3.5 Reducing sugars

Reducing sugars X1 (16.9 g kg-1) did not present significant differences (p ≤0.05) in T1 and T2 (data not shown). These values are within the range (10-18 g kg-1) reported [17] considered normal for the NCS crystallization process. In X9, the reducing sugars presented a significant difference (p ≤0.05) being higher in T2 (70.8 g kg-1) than in T1 (66.6 g kg-1). However, in both cases the normative is met (minimum 55 g kg-1) [1]. According to the results obtained, it is possible that at T2 (> temperature combustion) a higher acid hydrolysis of the polysaccharides occurs during cooking, which releases other simpler sugars [22]. In time, syrup with a content greater than 70 °Brix tend to be separated into two phases: one semi-solid (sucrose) and another one super-rich in reducing sugars (glucose and fructose). Glucose is one of the monosaccharides present in cane juice, is the most stable form, it crystallizes as a monohydrate, and forms rhomboid crystals having a melting point of 146 °C (anhydrous) and 83 °C (hydrated). Fructose is more soluble in water than glucose and melts at 102-104 °C [14].

3.6 Heat capacity

The energy values obtained [Table 3] are similar to those reported for NCS (15700 J g-1, 15533 J g-1) [20, 23] higher than those reported for sugar beet (12727 J g-1) [20], syrup (13062 J g-1) [23], and lower than those reported for refined sugar (16747 J g-1) [20]. Current consumer trends are framed towards the consumption of products free of preservatives, colorants and additives; beverage companies grow exponentially and, being aware of these changes, they increasingly cover a wide range of products with new features, flavors and forms. For this reason, NCS could be included in drinks as a natural sweetener and a source of minerals in the diet.

Table 3 Heat capacity in NCS 

Mean (n = 3) ± SE. A-B: Within a row, different letters indicate significant differences (p < 0.05). a-b: Within a column, different letters indicate significant differences (p < 0.05) according to LSD’s multiple range test. Analysis of variance showed significant differences in the parameters of heat capacity (LSD=0.044).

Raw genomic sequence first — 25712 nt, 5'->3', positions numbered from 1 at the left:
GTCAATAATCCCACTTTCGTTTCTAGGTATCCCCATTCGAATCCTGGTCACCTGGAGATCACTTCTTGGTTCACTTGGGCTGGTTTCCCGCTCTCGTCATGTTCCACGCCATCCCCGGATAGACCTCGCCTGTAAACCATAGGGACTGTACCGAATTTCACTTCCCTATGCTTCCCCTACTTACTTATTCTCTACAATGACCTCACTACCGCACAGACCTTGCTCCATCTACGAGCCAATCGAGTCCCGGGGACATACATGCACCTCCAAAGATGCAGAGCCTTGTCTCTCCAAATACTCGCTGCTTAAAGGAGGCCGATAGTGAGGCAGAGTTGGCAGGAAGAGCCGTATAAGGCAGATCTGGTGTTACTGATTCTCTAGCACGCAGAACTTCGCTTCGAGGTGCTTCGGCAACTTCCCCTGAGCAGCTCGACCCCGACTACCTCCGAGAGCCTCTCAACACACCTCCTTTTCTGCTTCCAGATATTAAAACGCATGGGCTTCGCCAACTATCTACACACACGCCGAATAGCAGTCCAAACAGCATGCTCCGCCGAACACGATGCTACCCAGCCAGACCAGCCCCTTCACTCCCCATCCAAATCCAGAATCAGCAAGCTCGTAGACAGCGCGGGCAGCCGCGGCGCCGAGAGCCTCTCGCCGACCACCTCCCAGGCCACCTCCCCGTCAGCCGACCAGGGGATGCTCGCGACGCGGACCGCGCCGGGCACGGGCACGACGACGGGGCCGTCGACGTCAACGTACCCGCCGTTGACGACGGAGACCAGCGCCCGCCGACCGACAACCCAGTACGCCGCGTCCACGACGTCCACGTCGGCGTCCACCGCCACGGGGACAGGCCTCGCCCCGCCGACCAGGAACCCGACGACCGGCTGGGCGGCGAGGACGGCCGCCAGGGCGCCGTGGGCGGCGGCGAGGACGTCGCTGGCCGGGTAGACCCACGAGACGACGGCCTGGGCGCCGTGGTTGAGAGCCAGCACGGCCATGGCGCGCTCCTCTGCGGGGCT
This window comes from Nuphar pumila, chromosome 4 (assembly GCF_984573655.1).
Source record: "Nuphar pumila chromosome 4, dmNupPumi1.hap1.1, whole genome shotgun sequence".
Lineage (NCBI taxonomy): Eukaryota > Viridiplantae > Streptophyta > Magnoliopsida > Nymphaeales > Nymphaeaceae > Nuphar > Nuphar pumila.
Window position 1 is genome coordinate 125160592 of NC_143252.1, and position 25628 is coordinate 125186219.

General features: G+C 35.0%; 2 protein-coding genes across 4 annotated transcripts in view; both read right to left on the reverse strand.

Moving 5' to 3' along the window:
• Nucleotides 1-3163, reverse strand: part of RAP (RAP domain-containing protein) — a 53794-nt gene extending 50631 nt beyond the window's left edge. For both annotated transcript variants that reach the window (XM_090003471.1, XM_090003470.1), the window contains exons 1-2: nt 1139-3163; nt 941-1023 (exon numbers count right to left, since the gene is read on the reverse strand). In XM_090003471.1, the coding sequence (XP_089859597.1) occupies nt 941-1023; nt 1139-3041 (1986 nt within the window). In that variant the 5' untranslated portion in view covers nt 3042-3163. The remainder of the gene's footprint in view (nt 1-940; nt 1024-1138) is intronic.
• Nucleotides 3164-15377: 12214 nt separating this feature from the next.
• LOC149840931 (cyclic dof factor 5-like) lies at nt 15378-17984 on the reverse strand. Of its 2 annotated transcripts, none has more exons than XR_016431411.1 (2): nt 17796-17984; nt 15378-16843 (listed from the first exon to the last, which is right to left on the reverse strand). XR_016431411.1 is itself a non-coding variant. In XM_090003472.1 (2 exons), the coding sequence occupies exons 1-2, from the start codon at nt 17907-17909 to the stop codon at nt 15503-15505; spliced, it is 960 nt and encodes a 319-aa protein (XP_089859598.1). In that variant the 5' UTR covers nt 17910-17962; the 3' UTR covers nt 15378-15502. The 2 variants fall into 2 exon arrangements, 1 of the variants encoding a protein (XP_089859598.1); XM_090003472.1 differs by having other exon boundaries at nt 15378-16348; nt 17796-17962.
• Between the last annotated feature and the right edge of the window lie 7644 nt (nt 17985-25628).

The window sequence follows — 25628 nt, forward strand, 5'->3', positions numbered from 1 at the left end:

3.7 Moisture content

There were significant differences (p ≤0.05) in T1 technology (52.2±2.14 g kg-1 X7; 56±1.5 g kg-1 X8; 59.5±1.17 g kg-1 X9) with respect to T2 (72.7±0.7 g kg-1 X7; 73.5 ±1.2 g kg-1 X8; 75.6±1.1 g kg-1 X9) (data not shown). However, with both technologies the moisture content of NCS was as required in the standard (Maximum 90 g kg-1) [1]. The moisture content is of great importance to avoid the deterioration of the NCS due to the development of microorganisms on the surface, like molds and yeasts (Maximum 150 UFC g-1) [1].

4. Conclusions

The NCS making process started with cane juice with average values of 5.21 pH, 1.42 g citric acid L-1, 8.6 g L-1 ash, 18.19 °Brix and 16.9 g L-1 of reducing sugars, obtaining NCS with average values of 5.53 pH, 0.85 g citric acid L-1, 26 g L-1 ash, 90.1 °Brix and 68.7 g L-1 reducing sugars.

The cane juice presented significant differences (p ≤0.05) in color (Chroma of 6.25 T1 and 12.34 T2) even within the same variety (RD 75-11). During the process, a change in color was observed in the cane juice (CI <0 = yellow), in the evaporation (CI <5 = intense yellow) and finally in the NCS (CI +20 to + 40 = intense orange to deep red, CI +2 to + 20 = pale yellow to intense orange).

The technology with improved furnace with Ward combustion chamber and modified pan (T2) managed to concentrate the CSS of syrup (X6) to NCS (X9) in a 36.03 (%) unlike T1 (32.59%). Additionally, a higher texture in the finished product and a higher concentration of reducing sugars (70.8 g L-1) was obtained as opposed to T1 (66.6 g L-1). However, with this technology K was reduced by 47.77% and Ca by 22.73%.

NCS has a high calorific value (14684.9 J g-1) and could be used as a natural sweetener in energy drinks. In addition, it is a source of minerals and has properties which are beneficial to health.

5. Acknowledgements

The authors are grateful to the owners of the NCS processing plant of the Municipality San José de Pare for allowing sample gathering. Thanks to the Colombian Corporation for Agricultural Research (AGROSAVIA, and Jorge Tadeo Lozano University for the development of this study.


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Received: August 22, 2018; Accepted: August 26, 2019

* Corresponding author: Martha Patricia Tarazona Díaz e-mail: